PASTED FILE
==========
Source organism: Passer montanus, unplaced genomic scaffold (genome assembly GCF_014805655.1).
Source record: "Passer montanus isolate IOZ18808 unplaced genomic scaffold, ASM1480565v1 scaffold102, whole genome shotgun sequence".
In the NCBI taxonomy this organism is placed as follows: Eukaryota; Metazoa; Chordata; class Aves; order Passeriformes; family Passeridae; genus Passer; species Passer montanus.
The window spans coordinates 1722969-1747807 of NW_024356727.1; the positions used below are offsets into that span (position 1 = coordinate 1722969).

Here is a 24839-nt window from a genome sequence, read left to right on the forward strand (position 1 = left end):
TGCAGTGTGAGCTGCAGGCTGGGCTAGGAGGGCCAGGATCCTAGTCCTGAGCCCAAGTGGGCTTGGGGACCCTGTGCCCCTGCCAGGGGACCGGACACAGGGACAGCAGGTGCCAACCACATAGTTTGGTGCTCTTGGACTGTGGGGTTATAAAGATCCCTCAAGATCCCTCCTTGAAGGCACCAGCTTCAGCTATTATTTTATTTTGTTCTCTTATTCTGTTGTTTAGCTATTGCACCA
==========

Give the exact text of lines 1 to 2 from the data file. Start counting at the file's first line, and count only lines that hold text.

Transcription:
Source organism: Passer montanus, unplaced genomic scaffold (genome assembly GCF_014805655.1).
Source record: "Passer montanus isolate IOZ18808 unplaced genomic scaffold, ASM1480565v1 scaffold102, whole genome shotgun sequence".